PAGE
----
Charm SE, Paz H, Kurland GS. Reduced plasma viscosity among joggers compared with non-joggers. Biorheology 1979; 16: 185–9

    PubMed  CAS  Google Scholar 

  76. 76.

    De Scalzi M, Cinelli P, de Leonardis V, et al. Response of some haemocoagulatory and haemorheological variables to maximal exercise in sedentary and active subjects. J Int Med Res 1987; 15: 361–7

    PubMed  Google Scholar 

  77. 77.

    Telford RD, Kovacic JC, Skinner SL, et al. Resting blood viscosity of elite rowers is related to performance. Eur J Appl Physiol 1994; 68: 470–6

    CAS  Article  Google Scholar 

  78. 78.

    Ernst E, Matrai A, Siepmann P, et al. Blood rheology in former and active athletes. J Sports Med 1987; 27: 373–5

    CAS  Google Scholar 

  79. 79.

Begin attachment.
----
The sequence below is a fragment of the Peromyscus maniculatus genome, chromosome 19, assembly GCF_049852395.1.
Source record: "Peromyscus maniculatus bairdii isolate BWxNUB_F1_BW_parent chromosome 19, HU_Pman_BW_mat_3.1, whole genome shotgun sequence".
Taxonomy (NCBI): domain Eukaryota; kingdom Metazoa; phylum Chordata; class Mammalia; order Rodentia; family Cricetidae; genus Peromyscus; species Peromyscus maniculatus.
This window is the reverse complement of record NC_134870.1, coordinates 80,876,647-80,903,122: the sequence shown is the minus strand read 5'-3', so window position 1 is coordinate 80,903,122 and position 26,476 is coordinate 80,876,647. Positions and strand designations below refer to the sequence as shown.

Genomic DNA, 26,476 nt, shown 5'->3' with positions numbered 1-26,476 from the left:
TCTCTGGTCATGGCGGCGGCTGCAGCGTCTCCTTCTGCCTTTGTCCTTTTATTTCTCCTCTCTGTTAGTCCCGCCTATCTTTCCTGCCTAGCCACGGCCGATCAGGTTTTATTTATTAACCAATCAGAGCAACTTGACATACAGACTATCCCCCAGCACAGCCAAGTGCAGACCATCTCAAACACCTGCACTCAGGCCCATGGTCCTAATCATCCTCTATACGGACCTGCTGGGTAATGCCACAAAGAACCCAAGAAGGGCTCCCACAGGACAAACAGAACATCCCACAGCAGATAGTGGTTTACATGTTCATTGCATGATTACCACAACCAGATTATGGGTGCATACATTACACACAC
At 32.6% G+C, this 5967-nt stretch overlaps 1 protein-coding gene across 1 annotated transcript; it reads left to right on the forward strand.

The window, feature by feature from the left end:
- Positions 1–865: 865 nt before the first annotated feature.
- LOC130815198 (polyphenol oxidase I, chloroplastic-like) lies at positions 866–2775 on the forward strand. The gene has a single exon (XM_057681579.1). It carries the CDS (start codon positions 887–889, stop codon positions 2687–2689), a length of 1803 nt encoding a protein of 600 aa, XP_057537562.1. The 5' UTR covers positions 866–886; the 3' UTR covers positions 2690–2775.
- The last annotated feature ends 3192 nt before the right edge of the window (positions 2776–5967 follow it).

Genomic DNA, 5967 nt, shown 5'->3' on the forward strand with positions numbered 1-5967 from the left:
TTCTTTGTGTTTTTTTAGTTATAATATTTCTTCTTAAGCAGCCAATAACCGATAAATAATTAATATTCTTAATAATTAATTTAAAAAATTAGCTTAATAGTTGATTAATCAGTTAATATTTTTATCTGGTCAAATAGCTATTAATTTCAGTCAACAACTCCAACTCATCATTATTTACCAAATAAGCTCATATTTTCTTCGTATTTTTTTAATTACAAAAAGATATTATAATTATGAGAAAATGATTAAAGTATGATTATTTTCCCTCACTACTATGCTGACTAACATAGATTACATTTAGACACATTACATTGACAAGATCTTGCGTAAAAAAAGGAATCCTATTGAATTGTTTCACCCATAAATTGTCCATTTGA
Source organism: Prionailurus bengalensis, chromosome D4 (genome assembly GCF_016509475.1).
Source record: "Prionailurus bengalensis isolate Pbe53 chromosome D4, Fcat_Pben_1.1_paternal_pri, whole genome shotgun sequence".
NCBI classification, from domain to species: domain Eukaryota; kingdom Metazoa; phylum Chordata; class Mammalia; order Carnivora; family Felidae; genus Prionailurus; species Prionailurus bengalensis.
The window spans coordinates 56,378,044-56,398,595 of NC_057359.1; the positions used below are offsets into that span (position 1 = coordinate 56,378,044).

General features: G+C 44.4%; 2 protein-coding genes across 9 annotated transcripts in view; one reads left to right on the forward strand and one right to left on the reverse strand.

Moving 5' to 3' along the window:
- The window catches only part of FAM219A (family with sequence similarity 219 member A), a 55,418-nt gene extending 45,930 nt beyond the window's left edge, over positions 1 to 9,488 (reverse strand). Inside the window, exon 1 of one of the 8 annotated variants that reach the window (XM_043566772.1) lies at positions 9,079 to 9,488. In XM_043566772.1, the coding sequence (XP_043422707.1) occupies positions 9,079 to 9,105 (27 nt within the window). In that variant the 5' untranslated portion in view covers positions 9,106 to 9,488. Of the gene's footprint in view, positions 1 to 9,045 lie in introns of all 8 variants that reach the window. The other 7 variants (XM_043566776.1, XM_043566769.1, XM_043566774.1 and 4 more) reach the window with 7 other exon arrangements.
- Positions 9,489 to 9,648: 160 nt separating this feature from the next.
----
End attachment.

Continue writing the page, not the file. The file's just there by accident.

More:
Gurcan N, Erbas D, Ergen E, et al. Changes in blood haemorheological parameters after submaximal exercise in trained and untrained subjects. Physiol Res 1998; 47: 23–7

    PubMed  CAS  Google Scholar 

  80. 80.

    Gaudard A, Varlet-Marie E, Bressolle F, et al. Hemorheological correlates of fitness and unfitness in athletes: moving beyond the apparent ‘paradox of haematocrit’. Clin Hemorheol Microcirc 2003; 28: 161–73

    PubMed  CAS  Google Scholar 

  81. 81.

    Fendler K, Matrai A. Changes in blood viscosity in adolescent swimmers and adult weight-lifters. Hung Rev Sports Med 1980; 21: 199–203

    Google Scholar 

  82. 82.

    Pretolani E, Zoli I, Battistini G, et al. Haemorheological changes during maximal stress test in athletes [abstract]. Clin Hemorheol 1985; 5: 654